News Article | August 22, 2016
July set a rare temperature record during a year that is featuring off the charts warmth. The month was the warmest month of any month recorded since at least 1880, according to NASA, the National Oceanic and Atmospheric Administration and the Japan Meteorological Agency. NASA found that July 2016 squeaked past the previous top three record warm months, which were each set since 2008. SEE ALSO: Connecting the dots on 2016’s extreme summer weather and global warming “It wasn’t by the widest of margins, but July 2016 was the warmest month since modern record-keeping began in 1880,” said NASA's Gavin Schmidt, who directs the Goddard Institute for Space Studies (GISS). “It appears almost a certainty that 2016 also will be the warmest year on record.” To drive home the point that 2016 temperatures are trending well above all other years in recorded history (which, it should be noted, is playing a major role in deadly weather extremes) Joshua Stevens of NASA put together this animation (above). It shows global temperature departures from average for every month since 1880, and uses the baseline of 1980-2015. It, along with other recent climate visualizations, clearly shows that 2016 comes after a long period of increasing global temperatures. This trend has been tied to human-caused emissions of greenhouse gases.
News Article | March 9, 2016
The 15-year drought that ended in 2012 in parts of the Middle East was probably the worst dry spell in the region for 900 years. Benjamin Cook at the NASA Goddard Institute for Space Studies in New York and his colleagues analysed tree-ring patterns from 1100 to 2012 to estimate drought variability in the Mediterranean. Summer droughts of similar magnitude to those that have hit the western Mediterranean and Greece in recent decades did previously occur. But the researchers found an 89% likelihood that the 1998–2012 drought in the part of the eastern Mediterranean called the Levant was the driest since 1100. Climate change will probably increase the risk of drought in the region, potentially aggravating sociopolitical and economic disruption in crisis regions such as Syria, the authors say.
News Article | January 19, 2017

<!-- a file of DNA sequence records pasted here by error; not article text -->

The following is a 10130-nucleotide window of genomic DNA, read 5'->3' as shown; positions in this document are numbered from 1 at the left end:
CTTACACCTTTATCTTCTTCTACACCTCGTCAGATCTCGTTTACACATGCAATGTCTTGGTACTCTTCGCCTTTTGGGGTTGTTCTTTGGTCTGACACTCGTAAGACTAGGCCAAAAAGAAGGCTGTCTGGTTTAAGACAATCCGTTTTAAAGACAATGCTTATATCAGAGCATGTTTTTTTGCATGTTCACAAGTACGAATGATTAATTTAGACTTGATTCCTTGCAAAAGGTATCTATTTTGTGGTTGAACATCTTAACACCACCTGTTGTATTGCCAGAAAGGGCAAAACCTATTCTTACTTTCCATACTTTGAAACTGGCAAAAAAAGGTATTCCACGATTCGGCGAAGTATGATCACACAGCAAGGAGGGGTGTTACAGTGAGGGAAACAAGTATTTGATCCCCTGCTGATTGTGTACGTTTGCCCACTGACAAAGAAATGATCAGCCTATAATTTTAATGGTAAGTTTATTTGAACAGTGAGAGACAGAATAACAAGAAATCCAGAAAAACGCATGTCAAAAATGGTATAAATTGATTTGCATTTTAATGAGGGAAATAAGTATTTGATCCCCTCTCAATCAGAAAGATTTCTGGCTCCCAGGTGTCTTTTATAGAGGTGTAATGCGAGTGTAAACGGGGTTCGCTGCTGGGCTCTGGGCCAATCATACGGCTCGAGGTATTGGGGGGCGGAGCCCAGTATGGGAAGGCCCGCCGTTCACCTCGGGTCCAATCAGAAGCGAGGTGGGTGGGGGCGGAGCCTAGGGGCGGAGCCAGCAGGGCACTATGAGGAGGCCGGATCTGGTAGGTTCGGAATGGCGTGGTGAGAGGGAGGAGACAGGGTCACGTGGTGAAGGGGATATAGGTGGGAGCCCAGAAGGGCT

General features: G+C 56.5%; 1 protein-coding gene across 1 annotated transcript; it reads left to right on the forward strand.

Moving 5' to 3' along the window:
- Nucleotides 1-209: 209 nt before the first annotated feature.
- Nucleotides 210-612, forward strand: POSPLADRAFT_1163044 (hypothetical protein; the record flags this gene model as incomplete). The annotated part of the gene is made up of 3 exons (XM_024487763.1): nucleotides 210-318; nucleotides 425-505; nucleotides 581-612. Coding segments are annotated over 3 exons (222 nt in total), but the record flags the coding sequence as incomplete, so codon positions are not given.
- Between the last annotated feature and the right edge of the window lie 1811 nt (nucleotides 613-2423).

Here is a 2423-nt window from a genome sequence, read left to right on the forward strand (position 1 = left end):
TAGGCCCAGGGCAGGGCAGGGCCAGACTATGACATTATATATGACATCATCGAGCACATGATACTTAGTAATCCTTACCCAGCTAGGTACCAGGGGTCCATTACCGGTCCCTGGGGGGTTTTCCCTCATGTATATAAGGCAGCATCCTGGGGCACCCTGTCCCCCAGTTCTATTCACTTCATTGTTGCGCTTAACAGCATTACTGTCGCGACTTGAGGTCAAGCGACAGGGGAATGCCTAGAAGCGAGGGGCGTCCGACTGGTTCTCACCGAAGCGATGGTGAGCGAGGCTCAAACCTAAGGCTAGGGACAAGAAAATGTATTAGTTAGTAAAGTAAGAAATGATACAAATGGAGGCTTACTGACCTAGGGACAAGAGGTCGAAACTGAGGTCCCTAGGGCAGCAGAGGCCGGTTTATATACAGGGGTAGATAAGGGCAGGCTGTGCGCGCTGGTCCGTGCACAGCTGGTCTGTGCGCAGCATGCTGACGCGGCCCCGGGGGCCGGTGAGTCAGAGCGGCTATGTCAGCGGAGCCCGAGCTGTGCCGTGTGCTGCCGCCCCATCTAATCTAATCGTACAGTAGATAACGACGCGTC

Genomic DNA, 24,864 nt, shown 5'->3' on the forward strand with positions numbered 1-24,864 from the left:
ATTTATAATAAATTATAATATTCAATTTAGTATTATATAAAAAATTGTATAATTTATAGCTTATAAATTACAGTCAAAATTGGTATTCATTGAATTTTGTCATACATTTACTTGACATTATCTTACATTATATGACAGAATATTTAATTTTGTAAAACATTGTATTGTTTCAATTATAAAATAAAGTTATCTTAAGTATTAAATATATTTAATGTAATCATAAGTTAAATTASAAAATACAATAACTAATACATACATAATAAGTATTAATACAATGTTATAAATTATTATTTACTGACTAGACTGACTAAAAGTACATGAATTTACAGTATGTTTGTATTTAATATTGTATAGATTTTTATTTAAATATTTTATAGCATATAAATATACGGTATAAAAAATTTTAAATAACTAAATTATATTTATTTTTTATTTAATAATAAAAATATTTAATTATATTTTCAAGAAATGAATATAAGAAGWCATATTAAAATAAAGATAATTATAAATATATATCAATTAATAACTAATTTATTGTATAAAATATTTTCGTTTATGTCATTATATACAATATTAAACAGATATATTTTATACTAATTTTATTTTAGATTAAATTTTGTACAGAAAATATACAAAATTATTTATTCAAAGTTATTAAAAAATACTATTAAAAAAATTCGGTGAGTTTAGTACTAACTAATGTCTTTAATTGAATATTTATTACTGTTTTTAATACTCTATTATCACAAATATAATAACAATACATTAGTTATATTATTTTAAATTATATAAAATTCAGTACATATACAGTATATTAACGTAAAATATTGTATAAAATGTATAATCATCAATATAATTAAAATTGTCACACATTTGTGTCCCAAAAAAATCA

Scientists have reported that 2016 is the hottest year on Earth since record keeping started in 1880 — and it is the third year in a row to set a new record for average global temperatures. The average temperatures last year were the highest recorded since over 130 years ago: 1.78 degrees Fahrenheit above the 20th-century average according to NASA, and 1.69 degrees Fahrenheit above the same period’s average according to the National Oceanic and Atmospheric Administration. These recorded temperatures “continue a long-term warming trend,” scientists from NASA said in a statement. Across Earth too, there was not a single land area that enjoyed lower-than-average temperatures last year, warned NOAA. The year 2016, in fact, marked the third consecutive warmest year on record globally, with the months from January to August emerging as the warmest on record. "This was the third year in a row in our analysis to set a new record. That happened only once before in our record, and that was in the years 1939 through 1941, which now don't even fit in the top 30 [warmest years] of the record,” explained Deke Arndt, global monitoring chief at NOAA’s National Centers for Environmental Information, at a press briefing. The poles felt the brunt of this warming trend, with the estimated average yearly sea-ice extent last year in the Arctic appearing to be the lowest annual average on data. It was 3.92 million square miles, the National Snow and Ice Data Center revealed. The Arctic was nearly 7.2 degrees Fahrenheit hotter last year than in preindustrial period, a “very large change” according to Goddard Institute for Space Studies director Gavin Schmidt. The El Niño phenomenon, a climate cycle marked by abnormally warm temperatures in the Pacific, raged through 2015 and 2016 and contributed to the record temperatures. Phenomena such as El Niño or La Niña warm or cool the upper tropical Pacific Ocean and result in corresponding global wind and weather pattern variations. However, 90 percent of the warming was because of human activity, primarily via greenhouse gas emissions, Schmidt said further. The scientists used global climate models to probe how various factors such as solar changes, volcanic impacts, changes in Earth’s orbit, and man-made effects such as greenhouse gases played a part in climate change. They analyzed not just surface air temperatures but also the data from the upper atmosphere, stratosphere, and deep ocean. What they discovered: the natural factors’ contribution to the record heat is so close to zero, with the long-term trend being seen today surfacing as the consequence of human activity. It’s dominantly the climb in greenhouse gas emissions, particularly carbon dioxide, Schmidt added. Tech Times previously reported that in the United States, 2016 ranked second warmest in records dating back 1895, with every single state and city in the Lower 48 states getting warmer than usual last year. Average temperature in the country last year was 54.9 degrees Fahrenheit, which was nearly 3 degrees higher than long-term average. © 2017 Tech Times, All rights reserved. Do not reproduce without permission.